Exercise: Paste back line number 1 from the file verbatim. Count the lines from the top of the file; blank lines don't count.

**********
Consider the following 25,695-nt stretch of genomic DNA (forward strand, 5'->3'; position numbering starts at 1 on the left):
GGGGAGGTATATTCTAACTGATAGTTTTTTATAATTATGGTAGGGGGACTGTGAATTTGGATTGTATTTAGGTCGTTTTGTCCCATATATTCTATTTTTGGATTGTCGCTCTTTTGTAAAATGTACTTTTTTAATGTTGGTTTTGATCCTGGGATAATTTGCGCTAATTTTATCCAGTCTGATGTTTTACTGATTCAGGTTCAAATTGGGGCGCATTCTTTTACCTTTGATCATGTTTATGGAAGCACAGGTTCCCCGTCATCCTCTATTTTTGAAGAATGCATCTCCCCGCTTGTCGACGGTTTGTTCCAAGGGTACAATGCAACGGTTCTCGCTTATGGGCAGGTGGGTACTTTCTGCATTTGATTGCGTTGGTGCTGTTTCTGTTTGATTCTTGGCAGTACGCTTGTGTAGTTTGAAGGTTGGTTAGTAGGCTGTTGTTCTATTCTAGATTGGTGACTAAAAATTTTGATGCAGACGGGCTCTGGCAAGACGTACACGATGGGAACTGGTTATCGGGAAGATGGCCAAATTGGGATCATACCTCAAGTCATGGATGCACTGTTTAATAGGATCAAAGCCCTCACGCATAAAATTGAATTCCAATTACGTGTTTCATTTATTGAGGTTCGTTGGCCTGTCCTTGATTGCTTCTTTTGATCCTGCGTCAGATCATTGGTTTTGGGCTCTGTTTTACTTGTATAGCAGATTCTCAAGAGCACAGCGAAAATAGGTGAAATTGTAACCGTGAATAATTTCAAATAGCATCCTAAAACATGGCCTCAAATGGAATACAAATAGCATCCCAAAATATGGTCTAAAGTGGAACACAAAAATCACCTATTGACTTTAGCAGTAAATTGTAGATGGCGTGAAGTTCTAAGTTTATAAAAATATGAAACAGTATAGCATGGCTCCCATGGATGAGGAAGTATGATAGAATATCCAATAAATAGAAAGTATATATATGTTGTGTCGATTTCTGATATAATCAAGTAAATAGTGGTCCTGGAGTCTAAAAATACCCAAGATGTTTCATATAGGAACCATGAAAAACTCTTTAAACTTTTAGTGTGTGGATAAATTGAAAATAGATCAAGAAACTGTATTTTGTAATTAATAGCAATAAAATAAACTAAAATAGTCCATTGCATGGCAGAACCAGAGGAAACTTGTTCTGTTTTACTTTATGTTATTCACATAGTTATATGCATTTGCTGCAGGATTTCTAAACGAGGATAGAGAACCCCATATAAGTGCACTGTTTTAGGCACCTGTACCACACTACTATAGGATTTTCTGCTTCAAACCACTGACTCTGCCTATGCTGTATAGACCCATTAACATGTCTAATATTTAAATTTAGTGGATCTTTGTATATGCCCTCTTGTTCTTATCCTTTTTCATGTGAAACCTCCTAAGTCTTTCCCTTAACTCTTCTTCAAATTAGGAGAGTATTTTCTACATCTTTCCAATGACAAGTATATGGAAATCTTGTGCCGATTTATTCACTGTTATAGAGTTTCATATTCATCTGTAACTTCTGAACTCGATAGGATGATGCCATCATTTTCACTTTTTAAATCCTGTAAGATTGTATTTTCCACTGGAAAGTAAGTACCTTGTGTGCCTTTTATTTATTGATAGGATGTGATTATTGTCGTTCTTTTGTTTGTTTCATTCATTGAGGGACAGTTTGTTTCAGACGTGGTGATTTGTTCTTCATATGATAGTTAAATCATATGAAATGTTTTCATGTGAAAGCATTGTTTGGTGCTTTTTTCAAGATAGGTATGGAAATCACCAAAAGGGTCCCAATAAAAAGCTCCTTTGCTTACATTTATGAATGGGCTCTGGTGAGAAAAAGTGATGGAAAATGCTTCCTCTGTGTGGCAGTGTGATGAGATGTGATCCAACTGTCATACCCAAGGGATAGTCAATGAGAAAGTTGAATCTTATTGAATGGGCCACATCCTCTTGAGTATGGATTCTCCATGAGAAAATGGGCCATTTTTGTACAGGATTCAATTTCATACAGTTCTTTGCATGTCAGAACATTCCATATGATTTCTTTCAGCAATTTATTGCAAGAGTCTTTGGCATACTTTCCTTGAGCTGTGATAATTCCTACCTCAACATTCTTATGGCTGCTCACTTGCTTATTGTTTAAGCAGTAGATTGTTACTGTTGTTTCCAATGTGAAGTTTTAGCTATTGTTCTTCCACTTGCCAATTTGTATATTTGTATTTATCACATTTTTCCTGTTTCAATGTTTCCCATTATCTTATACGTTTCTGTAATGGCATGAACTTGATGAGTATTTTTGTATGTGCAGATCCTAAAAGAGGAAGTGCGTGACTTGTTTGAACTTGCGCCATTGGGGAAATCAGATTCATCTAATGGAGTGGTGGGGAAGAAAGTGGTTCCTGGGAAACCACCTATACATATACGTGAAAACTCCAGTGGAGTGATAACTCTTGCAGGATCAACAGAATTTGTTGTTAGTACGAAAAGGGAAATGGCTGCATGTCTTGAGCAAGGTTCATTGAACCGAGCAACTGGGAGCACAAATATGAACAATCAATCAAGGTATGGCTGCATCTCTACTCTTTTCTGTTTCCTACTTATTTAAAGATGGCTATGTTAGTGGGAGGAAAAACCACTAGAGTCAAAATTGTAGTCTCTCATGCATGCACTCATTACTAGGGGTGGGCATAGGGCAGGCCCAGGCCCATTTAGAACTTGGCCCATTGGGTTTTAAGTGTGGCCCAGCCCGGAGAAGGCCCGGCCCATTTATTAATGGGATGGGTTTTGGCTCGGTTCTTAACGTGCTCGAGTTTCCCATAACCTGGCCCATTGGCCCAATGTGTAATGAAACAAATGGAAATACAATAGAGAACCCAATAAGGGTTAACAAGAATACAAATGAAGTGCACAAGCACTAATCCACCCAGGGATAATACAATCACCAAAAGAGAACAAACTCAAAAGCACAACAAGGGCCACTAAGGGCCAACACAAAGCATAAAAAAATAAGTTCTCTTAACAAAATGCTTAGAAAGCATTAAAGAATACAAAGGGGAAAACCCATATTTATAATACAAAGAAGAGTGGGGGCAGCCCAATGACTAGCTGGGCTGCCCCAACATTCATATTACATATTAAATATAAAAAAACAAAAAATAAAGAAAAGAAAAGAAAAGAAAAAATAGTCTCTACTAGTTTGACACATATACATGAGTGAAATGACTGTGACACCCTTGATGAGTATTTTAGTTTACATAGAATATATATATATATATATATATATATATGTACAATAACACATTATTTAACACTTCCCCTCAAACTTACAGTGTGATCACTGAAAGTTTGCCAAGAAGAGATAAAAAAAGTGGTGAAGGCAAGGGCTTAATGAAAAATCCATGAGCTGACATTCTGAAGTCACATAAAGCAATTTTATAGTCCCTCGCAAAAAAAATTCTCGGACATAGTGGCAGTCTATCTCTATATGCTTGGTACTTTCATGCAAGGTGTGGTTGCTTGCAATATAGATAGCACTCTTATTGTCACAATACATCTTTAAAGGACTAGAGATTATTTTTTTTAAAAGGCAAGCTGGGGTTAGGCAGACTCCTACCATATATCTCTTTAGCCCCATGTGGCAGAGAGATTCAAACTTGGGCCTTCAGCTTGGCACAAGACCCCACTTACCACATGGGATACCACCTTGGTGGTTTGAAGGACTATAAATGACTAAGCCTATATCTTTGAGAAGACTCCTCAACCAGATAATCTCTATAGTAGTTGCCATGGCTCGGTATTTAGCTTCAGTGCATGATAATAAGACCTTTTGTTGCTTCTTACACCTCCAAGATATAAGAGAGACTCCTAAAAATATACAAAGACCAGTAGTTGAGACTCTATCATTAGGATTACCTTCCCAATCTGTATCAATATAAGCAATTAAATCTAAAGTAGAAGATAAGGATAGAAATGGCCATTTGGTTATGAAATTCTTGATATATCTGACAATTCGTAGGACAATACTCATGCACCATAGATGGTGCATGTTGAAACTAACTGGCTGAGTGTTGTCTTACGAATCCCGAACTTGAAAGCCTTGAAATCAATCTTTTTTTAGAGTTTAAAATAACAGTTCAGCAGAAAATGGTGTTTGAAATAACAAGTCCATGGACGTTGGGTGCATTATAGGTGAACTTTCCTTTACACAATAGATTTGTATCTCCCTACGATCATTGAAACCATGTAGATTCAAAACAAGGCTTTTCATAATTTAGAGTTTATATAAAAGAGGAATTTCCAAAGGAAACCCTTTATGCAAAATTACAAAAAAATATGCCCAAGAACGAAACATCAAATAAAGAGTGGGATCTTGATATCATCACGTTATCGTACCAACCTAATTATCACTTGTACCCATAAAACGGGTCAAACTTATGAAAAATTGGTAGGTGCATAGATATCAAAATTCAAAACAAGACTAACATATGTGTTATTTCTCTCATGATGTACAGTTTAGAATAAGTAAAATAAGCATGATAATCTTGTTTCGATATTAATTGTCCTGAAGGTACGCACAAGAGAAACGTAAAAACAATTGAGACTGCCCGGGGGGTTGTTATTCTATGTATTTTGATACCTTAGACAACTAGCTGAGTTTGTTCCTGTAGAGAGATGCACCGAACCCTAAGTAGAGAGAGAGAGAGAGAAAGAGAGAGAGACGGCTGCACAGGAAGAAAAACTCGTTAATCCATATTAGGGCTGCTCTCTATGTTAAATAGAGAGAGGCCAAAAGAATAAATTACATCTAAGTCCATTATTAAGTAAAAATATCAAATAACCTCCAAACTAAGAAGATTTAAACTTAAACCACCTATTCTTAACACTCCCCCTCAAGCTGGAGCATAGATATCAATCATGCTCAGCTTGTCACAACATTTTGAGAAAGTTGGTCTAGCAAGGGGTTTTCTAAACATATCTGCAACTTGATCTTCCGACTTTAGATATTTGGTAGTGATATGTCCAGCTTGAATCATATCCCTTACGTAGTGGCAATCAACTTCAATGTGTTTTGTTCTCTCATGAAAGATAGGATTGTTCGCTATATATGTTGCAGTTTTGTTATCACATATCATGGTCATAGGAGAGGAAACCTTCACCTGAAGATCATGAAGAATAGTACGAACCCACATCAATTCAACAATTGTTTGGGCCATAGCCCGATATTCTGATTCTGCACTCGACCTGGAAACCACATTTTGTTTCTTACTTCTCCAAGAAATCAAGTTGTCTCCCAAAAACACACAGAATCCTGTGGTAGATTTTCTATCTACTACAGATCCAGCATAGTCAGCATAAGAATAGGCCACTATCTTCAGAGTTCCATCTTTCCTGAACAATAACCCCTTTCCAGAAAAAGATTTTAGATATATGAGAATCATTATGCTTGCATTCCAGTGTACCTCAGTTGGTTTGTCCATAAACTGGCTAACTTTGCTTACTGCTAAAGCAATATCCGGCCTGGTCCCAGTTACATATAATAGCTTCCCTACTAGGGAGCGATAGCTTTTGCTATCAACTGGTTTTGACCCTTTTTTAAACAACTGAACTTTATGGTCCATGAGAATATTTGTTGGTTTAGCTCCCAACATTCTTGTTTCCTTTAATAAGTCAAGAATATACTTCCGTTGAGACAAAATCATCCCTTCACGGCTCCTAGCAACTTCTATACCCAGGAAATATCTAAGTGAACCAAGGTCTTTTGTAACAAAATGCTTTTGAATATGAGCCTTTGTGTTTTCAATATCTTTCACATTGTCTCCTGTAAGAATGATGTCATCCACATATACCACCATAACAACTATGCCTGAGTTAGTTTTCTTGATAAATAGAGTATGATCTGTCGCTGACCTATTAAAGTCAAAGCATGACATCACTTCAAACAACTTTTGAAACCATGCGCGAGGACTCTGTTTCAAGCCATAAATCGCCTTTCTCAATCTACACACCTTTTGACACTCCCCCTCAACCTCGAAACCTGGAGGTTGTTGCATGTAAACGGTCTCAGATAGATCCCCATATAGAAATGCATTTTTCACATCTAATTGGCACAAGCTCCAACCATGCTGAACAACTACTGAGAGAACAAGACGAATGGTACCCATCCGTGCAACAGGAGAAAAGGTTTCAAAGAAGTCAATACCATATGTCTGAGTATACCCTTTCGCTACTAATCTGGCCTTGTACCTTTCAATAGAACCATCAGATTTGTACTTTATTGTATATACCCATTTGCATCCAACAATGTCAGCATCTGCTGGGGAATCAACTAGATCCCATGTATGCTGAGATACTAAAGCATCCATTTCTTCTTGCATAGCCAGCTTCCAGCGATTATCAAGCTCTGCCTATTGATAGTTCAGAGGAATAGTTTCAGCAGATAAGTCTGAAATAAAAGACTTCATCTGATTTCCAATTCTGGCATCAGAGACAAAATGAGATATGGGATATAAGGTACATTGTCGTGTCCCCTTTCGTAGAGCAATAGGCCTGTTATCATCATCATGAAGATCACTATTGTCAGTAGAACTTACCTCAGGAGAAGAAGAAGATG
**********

Consider the following 25,695-nt stretch of genomic DNA (forward strand, 5'->3'; position numbering starts at 1 on the left):